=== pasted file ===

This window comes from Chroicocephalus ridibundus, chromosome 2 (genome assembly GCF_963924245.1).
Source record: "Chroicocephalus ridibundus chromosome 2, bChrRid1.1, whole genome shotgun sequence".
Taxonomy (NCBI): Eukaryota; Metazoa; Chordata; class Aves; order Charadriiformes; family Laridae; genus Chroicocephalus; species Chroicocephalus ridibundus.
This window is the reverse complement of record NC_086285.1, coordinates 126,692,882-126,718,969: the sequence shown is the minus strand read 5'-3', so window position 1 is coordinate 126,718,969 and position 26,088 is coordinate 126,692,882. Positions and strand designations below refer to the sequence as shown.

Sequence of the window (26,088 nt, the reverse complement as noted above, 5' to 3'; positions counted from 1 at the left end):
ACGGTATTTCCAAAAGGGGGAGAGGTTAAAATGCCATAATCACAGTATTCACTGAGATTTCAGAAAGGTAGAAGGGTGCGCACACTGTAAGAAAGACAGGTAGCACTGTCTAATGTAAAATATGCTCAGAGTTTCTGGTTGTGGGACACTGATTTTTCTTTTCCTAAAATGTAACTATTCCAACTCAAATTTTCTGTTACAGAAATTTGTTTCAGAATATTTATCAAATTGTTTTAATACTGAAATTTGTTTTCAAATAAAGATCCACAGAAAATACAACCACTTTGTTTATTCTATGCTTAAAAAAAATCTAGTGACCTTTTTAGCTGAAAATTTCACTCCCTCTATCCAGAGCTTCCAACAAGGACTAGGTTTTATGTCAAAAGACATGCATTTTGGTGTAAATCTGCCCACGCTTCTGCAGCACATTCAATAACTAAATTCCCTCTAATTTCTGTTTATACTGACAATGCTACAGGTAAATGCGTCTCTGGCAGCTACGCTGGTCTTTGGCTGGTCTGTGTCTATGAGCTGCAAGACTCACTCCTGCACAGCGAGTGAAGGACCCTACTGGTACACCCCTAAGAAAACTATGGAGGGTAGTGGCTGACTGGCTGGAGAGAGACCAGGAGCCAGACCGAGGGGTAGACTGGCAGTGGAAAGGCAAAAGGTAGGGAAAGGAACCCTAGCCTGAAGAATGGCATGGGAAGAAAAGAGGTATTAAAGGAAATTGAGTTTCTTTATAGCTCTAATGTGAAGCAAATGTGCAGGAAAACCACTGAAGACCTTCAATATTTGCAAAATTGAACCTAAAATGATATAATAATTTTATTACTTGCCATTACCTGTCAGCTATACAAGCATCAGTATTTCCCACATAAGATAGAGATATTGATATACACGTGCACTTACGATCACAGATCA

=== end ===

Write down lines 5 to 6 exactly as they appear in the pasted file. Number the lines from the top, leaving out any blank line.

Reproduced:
Sequence of the window (26,088 nt, the reverse complement as noted above, 5' to 3'; positions counted from 1 at the left end):
ACGGTATTTCCAAAAGGGGGAGAGGTTAAAATGCCATAATCACAGTATTCACTGAGATTTCAGAAAGGTAGAAGGGTGCGCACACTGTAAGAAAGACAGGTAGCACTGTCTAATGTAAAATATGCTCAGAGTTTCTGGTTGTGGGACACTGATTTTTCTTTTCCTAAAATGTAACTATTCCAACTCAAATTTTCTGTTACAGAAATTTGTTTCAGAATATTTATCAAATTGTTTTAATACTGAAATTTGTTTTCAAATAAAGATCCACAGAAAATACAACCACTTTGTTTATTCTATGCTTAAAAAAAATCTAGTGACCTTTTTAGCTGAAAATTTCACTCCCTCTATCCAGAGCTTCCAACAAGGACTAGGTTTTATGTCAAAAGACATGCATTTTGGTGTAAATCTGCCCACGCTTCTGCAGCACATTCAATAACTAAATTCCCTCTAATTTCTGTTTATACTGACAATGCTACAGGTAAATGCGTCTCTGGCAGCTACGCTGGTCTTTGGCTGGTCTGTGTCTATGAGCTGCAAGACTCACTCCTGCACAGCGAGTGAAGGACCCTACTGGTACACCCCTAAGAAAACTATGGAGGGTAGTGGCTGACTGGCTGGAGAGAGACCAGGAGCCAGACCGAGGGGTAGACTGGCAGTGGAAAGGCAAAAGGTAGGGAAAGGAACCCTAGCCTGAAGAATGGCATGGGAAGAAAAGAGGTATTAAAGGAAATTGAGTTTCTTTATAGCTCTAATGTGAAGCAAATGTGCAGGAAAACCACTGAAGACCTTCAATATTTGCAAAATTGAACCTAAAATGATATAATAATTTTATTACTTGCCATTACCTGTCAGCTATACAAGCATCAGTATTTCCCACATAAGATAGAGATATTGATATACACGTGCACTTACGATCACAGATCA